The Chicago Bears went from mediocrity to a double-doink and done in the playoffs to out of the playoffs, and the recriminations among the yellow weasels mustard eaters have begun, and current Bear quarterback Mitch Trubisky finds himself in a familiar position, namely the object of a quarterback controversy.  Here's how a Chicago Tribune sports pundit puts it.  From Tom Brady to Aaron Rodgers, the Bears passed over 9 of the 12 quarterbacks in the NFL playoffs.

The list also includes Russell Wilson, and the punditry are particularly bothered by Deshaun Watson and Patrick Mahomes being available when the Bears were on the clock the time they hired Mr Trubisky.

It might be that Bear management made the right decision given the information they had at the time, e.g. "Mahomes was criticized for improvising too frequently and becoming too much of a risk taker whose desire to hit the big play created a habit of frequently throwing the ball into coverage and hoping for the best" and "Watson’s 32 career interceptions at Clemson were seen as a red flag. There were additional questions about his slender frame and ability to hold up physically against NFL defenders."

And yes, multiple teams passed on the opportunity to draft Tom Brady ("Can you imagine if the Bears had a 2000 draft class that featured Urlacher and Brady?") and Aaron Rodgers (the Bears were still relying on Rex Grossman calling signals, and Cedric Benson at running back was not a bad choice) and a number of the current playoff quarterbacks, including Drew Brees and Russell Wilson were written off as "too small."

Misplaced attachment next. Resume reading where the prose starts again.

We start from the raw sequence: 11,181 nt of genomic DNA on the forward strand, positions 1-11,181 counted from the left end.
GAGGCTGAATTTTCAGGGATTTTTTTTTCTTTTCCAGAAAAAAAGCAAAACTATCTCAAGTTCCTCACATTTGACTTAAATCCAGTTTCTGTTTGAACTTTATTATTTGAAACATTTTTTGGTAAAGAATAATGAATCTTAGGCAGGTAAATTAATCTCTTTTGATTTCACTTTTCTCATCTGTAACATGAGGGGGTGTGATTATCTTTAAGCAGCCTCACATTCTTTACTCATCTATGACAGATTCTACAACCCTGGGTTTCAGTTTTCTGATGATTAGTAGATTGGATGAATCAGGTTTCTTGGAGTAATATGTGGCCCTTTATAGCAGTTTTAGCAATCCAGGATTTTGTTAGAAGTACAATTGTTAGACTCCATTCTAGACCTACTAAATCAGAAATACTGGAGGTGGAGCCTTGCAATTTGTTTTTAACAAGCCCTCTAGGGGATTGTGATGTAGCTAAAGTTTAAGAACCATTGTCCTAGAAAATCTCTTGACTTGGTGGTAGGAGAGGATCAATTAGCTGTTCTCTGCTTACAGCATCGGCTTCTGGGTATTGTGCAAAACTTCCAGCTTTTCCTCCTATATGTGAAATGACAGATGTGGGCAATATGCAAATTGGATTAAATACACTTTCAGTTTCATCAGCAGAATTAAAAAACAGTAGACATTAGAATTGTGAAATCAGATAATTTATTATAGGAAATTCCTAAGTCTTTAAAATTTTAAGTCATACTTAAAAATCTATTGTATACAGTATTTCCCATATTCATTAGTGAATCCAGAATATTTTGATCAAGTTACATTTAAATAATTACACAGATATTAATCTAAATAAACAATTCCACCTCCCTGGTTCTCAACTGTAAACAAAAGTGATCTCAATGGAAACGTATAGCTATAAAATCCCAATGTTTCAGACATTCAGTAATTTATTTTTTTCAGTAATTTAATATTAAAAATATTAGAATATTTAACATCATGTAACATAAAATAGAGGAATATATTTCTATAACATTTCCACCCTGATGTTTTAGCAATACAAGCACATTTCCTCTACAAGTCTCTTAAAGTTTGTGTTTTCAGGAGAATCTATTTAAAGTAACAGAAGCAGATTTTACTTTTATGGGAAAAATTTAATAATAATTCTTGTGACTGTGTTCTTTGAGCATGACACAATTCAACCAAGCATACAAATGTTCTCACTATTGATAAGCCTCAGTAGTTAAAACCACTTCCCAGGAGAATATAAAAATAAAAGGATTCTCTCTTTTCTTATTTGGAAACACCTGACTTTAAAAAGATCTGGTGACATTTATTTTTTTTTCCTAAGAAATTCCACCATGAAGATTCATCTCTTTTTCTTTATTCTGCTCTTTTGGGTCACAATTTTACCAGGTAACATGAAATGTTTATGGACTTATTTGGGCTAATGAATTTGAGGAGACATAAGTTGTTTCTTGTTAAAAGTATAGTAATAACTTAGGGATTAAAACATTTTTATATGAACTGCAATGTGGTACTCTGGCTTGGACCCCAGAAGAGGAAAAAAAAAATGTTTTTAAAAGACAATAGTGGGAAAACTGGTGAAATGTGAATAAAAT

My quandary, though, is a different one.  Given the importance of the quarterback to a successful football team, and the multiplicity of Quarterback Prep high schools (and quarterback academies for middle-schoolers) and the efforts of colleges at all divisions (the current 49er quarterback, Jimmy Garoppolo, gave Northern Illinois fits in a cross-divisional game a few years ago, and he learned his craft as understudy to Tom Brady) why is there not a reserve army of underemployed quarterbacks ready to suit up and play at the professional level?  You'd think tightwad owners constrained by free agency and a salary cap would do everything in their powers to take advantage of such a situation.

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